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      • Joe J says:

        Sorry but I live spitting distance from DC, it was rather starkly noticeable how much the “anti-War ” protests shrunk or vanished after Obamas election night. And how much news coverage they recieved. Not when he was sworn in, not when he declared troops coming home. You would think all fighting ended on election night, and not that we still have troops in Afghanistan.
        Most of those who stayed to protest do not call themselves liberal, they were often libertarian.

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      • pawnman says:

        Of course they are…which is why Obama, with a democratic congress, closed Gitmo and pulled all the troops out of Iraq and Afghanistan. He certainly hasn’t been sanctioning strikes in other countries, like Yemen and Pakistan, right?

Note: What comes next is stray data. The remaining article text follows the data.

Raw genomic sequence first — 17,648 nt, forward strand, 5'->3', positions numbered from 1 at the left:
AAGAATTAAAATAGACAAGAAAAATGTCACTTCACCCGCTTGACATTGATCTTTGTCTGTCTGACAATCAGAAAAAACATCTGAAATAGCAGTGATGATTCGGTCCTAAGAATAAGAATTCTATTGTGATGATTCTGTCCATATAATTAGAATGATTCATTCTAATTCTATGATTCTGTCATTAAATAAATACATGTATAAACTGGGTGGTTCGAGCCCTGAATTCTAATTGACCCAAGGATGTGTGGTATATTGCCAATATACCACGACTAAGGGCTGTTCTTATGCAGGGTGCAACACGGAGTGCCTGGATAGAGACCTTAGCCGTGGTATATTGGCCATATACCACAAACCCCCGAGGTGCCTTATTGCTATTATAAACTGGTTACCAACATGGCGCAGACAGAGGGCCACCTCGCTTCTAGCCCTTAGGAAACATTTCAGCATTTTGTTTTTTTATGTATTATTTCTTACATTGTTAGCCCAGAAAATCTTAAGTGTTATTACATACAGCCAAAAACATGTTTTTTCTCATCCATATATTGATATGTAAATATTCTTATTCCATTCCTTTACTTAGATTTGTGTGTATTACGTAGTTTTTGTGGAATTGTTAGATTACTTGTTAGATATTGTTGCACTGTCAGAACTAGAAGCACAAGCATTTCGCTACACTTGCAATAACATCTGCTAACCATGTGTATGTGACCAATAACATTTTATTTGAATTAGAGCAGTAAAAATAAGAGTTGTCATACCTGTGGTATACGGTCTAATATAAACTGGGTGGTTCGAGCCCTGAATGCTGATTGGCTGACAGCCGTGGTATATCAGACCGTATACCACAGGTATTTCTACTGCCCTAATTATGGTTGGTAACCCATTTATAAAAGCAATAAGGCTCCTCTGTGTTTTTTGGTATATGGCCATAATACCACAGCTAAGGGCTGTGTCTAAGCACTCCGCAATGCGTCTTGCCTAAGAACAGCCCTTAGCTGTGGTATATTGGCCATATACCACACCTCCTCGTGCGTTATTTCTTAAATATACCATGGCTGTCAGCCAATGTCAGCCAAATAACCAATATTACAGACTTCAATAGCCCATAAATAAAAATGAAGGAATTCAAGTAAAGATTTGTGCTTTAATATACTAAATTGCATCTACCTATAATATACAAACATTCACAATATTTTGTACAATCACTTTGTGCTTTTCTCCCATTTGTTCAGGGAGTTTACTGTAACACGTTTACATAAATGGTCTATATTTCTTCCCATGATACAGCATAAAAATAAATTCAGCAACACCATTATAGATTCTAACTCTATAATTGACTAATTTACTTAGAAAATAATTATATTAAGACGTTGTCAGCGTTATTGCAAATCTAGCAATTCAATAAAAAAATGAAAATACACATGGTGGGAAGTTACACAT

Oh, wait.

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  2. 164 says:

    It is hardly convincing when a former op-ed columnist at the New York Times tries to provide anecdotal evidence to show that the mainstream media is not left leaning. It’s just as predictable that he would say this as it is that liberals will give this comment a thumbs down and conservatives a thumbs up.

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  3. Joe Sevenpack says:

    The problem with Fox is not that it brainwashes naive Americans, that is true.

    But the BIG problem with Fox is that it forces moderate republican politician to become extremists.

    Extremist conservatives and extremist liberals are destroying America. Fox is an important factor in this

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  4. DaveyNC says: